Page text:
On the southern flank, the British were building up a solid line to assault Arinez with the French heavily re-inforcing the area east of the town,cramping the British deployment with Sarrut and the dragoons. Lamartinerre was slowing moving up to support this,hampered by roads full of baggage.
Arinez itself was under shrapnel fire with a number of Daricou's btns massed behind the village. To the west and north of Arinez was a sorry tale. The charges of the British cavalry had cut down 2 btns plus a lot of cavalry, 3 (untouched) btns were routing back and had carried off a battery. Daricou's units were huddling in square waiting for these to clear and then rally.
Fortunately the British had nothing to immediately exploit this, but the situation wasn't good.
On the western Zadorra it was business as usual with the Portuguese doing the hokey-cokey back and forth across the river.
To the north-west the Spainish were hard pressed but this was really a side-show.
Further along the Zadorra to the east D'Armagnac was wheeling into the left of the line to face off Bradford. This was a stalemate for ther rest of the battle.

Maransin's infantry deploy, my small contribution: Perry and Victrix
Maransin with my little Perry fellahs was firefighting across the river and doing ok-ish, but even by rotating the btns as they were worn down, it was obvious the French would run out of units before the British.
The same situation was developing (but faster) in Cassagne's sector. Here btn after btn was fed into an uneven firefight with riflemen, the Footguards and a cannistering RHA btty. Both of the latter were eventually seen off but at a high price. The French were simply going to run out of units.
On the eastern end of the battlefield the strategic axe for the British was falling in the shape of the Alten and the Light Division. Alten was gunning down the Spainish Guard infantry while the LD raced towards the exit road supported by the KGL cavalry. I don't think they actually fired a shot all game apart from the odd skirmisher, but they were descending onto the exit road at a rapid rate and there was nothing to stop them apart from a few squadrons of Spainish Guard cavalry.
The writing was very much on the wall for the French at this point.

French Dragoons get on the flank of the highlanders. It was about to get messy for the Black Watch
There were isolated areas of success for the French; Against the Spainish things were going well, and the btns facing the Portuguese were dishing out casualties. Around Arinez a few British btns were getting worn by fire, and pinned by repeated dragoon charges. Eventually one of the highlander btns was caught in the flank and ridden down along its length, while the other 40 man was shot to bits, as were a couple of British squares. However, the occasional British rout never evolved into a whole-sale series of routs although it easily could have done.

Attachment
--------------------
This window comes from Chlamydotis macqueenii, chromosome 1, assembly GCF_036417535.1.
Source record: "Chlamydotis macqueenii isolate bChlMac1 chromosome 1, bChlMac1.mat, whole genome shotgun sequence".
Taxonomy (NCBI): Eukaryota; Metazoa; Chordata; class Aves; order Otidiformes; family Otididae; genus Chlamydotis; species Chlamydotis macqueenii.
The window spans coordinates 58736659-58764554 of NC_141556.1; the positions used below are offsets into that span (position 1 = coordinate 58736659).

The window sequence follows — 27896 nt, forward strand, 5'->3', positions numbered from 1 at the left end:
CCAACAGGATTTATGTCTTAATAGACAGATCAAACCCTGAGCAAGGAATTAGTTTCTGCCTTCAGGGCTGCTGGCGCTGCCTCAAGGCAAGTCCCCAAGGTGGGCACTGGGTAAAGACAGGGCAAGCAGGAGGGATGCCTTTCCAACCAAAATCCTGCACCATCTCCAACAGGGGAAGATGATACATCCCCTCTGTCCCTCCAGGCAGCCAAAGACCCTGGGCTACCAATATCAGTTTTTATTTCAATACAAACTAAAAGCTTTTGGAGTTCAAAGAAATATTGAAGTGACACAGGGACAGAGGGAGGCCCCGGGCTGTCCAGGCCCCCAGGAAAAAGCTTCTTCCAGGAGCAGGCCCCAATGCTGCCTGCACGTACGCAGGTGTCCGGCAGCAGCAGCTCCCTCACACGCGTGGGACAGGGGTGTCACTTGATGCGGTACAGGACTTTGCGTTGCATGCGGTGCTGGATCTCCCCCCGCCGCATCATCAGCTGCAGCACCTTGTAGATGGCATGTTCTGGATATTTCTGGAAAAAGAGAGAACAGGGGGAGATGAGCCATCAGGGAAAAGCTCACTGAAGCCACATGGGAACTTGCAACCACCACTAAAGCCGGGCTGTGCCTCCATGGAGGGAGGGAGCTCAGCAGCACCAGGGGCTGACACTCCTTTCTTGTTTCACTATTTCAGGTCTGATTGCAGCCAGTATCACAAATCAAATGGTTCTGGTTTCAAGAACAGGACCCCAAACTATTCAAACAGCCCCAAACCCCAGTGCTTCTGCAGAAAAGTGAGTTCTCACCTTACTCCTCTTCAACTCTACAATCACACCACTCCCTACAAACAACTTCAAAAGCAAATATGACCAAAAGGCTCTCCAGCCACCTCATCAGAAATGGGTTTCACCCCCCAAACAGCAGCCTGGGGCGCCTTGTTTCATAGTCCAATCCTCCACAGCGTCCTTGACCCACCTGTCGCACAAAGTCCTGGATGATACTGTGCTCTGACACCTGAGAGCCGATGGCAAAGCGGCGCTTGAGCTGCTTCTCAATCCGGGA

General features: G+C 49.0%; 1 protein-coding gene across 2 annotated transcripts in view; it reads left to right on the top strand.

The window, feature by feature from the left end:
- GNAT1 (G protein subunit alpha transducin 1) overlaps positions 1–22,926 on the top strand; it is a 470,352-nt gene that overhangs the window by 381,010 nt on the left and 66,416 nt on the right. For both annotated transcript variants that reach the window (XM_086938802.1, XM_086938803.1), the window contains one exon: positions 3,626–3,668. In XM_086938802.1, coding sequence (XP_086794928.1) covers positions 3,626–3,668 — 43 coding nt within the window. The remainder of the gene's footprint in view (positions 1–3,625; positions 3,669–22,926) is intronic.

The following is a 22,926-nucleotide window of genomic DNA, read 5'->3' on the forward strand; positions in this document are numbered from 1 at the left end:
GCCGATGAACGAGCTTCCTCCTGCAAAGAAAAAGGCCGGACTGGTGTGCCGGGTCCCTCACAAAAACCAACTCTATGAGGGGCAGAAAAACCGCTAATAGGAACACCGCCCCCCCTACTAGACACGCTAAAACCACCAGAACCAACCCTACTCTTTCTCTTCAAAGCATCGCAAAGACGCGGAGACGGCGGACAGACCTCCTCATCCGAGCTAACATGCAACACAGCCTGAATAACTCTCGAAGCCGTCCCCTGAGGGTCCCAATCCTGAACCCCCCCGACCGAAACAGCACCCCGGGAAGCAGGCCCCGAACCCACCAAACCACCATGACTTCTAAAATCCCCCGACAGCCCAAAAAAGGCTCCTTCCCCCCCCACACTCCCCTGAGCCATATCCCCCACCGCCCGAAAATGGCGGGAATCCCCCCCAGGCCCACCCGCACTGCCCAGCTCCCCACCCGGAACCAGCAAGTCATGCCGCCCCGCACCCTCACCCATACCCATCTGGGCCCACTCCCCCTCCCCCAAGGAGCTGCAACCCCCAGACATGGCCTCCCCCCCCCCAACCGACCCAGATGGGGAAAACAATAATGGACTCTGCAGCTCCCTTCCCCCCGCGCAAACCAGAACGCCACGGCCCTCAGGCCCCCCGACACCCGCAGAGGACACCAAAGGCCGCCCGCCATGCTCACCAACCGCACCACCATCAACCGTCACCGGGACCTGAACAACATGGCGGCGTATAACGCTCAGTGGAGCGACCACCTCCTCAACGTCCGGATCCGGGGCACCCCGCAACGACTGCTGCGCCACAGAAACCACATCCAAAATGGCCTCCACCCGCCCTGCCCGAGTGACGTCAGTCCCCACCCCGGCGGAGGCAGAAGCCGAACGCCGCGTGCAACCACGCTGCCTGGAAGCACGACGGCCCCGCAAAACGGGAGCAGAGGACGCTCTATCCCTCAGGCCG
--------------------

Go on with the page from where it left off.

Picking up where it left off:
The damage was done to the French on the Northern flank. By the end of the game the French were wavering, they simply couldn't cope with the fire combination that the British could bring down on them.

Picton Volleys his way to the river, and takes up the slack for the British. In the background the battered Footguards retreat
All in all it was a highly enjoyable couple of days. Its not often that one gets the opportunity to play a one on one game on such a large table, and with that many figures (It was being replayed last week as a 3 a side game) and going it alone in such a scenario, is a bit different. You need to remember A LOT of stuff, the challenges are slightly different, and the simple physical side of moving around a large table (or series of tables) is a bit tiring. A straight-fowards line 'em up scenario would probably be easier as a 2 player game, but its a small point.
As a scenario...hmmmm ... Apart from Bautzen I don't think I've played in such a one-sided game at the centre. The Brits really do hold all the cards. Not helped by playing against Gerry who is not exactly a bad player....In terms of player pyschology Gerry as an opponent is hard to beat at the best of times. His only "weakness" (if it can be called that) is that he likes to generate a plan, then get "all his ducks in a row", and then execute it, so sometimes it's possible to throw him off balance (except he has usually taken your moves into account). The trouble in this game was that there were few (no) opportunities for this.
Anyway, anyone reading who has managed to get this far, and has enjoyed this lengthy account even a 10th of how much I enjoyed playing it, should be happy!